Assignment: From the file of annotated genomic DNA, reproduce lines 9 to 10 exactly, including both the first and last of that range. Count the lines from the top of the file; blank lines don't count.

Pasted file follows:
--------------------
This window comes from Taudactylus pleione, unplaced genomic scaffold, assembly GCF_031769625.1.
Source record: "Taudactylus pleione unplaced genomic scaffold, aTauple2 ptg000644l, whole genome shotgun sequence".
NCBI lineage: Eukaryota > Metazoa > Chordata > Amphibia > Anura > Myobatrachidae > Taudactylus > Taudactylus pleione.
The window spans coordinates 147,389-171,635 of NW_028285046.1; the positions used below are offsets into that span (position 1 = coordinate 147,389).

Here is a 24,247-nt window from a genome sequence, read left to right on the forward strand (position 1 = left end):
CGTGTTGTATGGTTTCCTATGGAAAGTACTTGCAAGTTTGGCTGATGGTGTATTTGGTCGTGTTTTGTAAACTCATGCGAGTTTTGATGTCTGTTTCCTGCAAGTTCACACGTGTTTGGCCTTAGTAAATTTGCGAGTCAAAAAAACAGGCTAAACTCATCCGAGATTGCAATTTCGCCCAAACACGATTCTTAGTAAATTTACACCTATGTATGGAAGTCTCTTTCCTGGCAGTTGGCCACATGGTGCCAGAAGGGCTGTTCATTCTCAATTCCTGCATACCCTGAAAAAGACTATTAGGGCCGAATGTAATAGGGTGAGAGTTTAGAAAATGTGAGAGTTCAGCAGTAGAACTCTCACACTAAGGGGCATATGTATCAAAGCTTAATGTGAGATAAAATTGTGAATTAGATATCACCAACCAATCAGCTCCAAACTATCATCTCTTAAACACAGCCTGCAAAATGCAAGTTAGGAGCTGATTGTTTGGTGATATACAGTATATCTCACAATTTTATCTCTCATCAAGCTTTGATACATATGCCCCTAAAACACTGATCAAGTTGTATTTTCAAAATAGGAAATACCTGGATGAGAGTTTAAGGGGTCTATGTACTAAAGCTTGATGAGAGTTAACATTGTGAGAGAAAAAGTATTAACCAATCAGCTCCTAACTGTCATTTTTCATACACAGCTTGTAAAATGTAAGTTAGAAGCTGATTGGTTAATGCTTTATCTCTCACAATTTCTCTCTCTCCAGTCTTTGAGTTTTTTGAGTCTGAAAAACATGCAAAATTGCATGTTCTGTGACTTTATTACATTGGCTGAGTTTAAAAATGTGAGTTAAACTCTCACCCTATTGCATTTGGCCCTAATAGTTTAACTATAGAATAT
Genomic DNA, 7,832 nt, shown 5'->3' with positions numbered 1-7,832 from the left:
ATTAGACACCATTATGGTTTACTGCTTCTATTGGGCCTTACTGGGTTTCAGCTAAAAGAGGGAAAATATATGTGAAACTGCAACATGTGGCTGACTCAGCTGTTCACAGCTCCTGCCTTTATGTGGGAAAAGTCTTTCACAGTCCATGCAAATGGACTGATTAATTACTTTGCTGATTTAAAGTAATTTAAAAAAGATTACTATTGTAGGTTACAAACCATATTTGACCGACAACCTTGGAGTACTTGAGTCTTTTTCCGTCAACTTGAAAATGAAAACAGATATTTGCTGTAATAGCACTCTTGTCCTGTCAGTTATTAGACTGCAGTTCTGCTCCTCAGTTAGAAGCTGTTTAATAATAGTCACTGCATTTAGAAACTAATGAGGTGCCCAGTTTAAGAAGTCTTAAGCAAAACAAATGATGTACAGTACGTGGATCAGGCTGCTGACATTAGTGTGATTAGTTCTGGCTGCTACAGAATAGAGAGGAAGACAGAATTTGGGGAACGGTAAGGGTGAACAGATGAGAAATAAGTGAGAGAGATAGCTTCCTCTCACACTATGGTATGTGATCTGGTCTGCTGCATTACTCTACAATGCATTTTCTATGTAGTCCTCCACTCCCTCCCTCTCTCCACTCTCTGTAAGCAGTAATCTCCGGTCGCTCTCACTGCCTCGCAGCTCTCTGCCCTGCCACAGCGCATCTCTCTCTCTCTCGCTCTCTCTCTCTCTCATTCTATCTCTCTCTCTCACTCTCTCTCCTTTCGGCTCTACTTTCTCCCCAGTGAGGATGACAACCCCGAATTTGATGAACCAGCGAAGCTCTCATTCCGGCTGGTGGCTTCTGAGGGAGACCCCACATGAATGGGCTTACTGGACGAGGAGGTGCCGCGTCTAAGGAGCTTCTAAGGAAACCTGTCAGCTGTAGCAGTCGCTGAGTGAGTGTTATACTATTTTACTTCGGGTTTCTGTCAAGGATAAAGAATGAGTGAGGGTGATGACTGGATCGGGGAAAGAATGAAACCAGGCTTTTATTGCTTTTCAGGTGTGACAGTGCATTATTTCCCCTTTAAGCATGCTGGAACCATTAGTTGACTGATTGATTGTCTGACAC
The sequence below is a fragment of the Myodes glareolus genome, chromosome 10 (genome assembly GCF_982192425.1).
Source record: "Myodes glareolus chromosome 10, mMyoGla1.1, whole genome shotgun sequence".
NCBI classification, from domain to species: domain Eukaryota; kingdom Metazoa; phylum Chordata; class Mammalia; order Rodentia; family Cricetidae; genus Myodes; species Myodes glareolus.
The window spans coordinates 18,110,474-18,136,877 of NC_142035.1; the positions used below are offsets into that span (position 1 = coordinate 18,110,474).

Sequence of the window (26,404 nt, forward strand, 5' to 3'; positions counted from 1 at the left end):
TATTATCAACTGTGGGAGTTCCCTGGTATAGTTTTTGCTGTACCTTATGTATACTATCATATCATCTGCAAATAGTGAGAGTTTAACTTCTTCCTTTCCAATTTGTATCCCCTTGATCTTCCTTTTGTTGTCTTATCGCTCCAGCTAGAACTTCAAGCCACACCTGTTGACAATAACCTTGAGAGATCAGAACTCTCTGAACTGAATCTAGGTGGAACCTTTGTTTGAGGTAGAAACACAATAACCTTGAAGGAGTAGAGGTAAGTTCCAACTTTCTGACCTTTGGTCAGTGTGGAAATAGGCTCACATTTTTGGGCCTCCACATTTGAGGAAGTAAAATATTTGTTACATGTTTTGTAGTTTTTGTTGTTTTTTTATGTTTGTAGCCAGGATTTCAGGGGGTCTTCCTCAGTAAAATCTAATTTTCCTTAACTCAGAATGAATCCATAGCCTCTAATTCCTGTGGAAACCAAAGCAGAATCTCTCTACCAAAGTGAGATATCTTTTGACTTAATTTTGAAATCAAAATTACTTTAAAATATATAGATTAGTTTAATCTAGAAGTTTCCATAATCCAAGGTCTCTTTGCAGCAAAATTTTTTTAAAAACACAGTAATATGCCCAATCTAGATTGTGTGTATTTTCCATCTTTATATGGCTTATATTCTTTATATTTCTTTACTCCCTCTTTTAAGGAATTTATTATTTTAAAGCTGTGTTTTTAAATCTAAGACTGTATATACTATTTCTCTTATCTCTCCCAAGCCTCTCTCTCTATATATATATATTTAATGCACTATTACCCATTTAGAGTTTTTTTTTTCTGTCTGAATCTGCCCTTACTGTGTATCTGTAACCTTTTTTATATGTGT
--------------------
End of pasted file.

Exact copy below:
The sequence below is a fragment of the Myodes glareolus genome, chromosome 10 (genome assembly GCF_982192425.1).
Source record: "Myodes glareolus chromosome 10, mMyoGla1.1, whole genome shotgun sequence".